How rural Colorado districts are coping with teacher shortage

By Christopher Osher

THE COLORADO SUN

teve Wilson has spent 35 years in education in rural Colorado, the past 14 as superintendent of the Big Sandy School District that stretches across ranchland in Elbert and El Paso counties.

In his second year as superintendent there, four teachers retired, wiping out more than 132 years of experience. Back then, the vacancies posed no problem. He had about 30 applicants for each position and quickly filled them all.

Last year, when he lost eight of the 36 teachers on his staff, he faced a far different situation. He was lucky to get any interest for critical teaching posts. He didn’t even have a science teacher until his principal recruited the waitress serving her at the Purple Toad Social Tap & Grill in Falcon to come on board.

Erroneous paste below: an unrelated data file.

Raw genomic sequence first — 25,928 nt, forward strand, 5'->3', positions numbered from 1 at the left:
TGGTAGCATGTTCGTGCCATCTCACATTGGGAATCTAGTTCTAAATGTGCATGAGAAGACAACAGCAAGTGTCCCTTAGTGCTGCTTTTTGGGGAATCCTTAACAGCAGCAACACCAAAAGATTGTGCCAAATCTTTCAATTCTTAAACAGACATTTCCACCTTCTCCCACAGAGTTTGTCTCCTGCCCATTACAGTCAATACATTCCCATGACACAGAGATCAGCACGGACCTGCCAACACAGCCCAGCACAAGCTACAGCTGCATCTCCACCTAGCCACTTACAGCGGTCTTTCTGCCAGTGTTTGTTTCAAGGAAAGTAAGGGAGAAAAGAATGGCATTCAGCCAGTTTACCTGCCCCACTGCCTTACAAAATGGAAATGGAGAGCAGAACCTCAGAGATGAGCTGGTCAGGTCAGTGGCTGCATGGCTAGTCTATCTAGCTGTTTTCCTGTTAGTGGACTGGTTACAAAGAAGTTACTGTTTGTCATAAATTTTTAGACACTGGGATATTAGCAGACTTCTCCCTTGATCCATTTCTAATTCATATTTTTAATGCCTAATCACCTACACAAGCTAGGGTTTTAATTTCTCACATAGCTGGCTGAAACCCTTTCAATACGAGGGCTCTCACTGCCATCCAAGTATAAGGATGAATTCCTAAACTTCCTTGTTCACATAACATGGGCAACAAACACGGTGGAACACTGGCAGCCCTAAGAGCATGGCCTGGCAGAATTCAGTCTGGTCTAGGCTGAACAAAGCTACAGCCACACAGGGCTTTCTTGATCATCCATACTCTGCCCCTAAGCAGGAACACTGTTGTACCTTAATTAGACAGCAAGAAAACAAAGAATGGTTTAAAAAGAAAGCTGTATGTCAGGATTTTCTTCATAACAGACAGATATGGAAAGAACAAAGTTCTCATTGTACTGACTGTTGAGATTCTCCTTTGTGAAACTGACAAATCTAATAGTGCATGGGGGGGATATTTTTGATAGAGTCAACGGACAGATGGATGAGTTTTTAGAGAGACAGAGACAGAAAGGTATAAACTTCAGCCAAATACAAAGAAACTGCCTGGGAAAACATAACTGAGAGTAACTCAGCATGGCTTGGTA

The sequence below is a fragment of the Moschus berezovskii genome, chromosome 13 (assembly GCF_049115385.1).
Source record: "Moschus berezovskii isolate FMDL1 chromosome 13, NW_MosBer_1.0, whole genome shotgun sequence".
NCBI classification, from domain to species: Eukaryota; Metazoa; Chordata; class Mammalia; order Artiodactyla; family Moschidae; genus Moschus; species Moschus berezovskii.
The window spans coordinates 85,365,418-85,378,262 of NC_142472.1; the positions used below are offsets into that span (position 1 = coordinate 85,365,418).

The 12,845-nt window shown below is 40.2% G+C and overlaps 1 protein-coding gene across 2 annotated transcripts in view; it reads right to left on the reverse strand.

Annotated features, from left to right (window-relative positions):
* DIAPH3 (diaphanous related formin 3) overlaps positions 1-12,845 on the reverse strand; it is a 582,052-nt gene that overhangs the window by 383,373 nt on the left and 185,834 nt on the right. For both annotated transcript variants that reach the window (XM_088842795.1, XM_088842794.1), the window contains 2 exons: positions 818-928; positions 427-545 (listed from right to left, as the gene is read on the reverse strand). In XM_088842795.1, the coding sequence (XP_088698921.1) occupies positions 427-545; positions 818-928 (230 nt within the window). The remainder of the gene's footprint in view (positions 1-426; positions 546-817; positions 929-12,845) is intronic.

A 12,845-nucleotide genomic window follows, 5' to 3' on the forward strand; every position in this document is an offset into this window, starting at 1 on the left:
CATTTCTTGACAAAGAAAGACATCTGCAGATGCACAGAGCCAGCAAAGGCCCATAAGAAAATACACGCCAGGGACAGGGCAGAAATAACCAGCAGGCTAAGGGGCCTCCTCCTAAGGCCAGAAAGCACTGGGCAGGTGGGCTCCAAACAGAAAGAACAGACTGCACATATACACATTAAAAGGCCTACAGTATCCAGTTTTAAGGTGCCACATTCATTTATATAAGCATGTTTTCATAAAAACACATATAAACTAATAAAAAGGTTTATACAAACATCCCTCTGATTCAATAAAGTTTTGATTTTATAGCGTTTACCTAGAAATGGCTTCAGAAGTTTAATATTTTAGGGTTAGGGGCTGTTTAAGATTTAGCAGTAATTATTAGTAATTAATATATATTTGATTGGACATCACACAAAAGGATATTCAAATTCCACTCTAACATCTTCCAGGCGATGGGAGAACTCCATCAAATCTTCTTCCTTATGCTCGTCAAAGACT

Wilson and other school administrators in Colorado face a dire situation when it comes to filling teaching vacancies, according to statistics collected by the state, salary surveys and interviews with state and local officials. Teachers, frustrated by low salaries and increasing education mandates, are quitting the profession at a rapid rate, particularly in rural areas. And those defections are projected to worsen, with nearly a third of the state’s teachers becoming eligible for retirement over the next few years. Meanwhile, fewer people are training to be educators.

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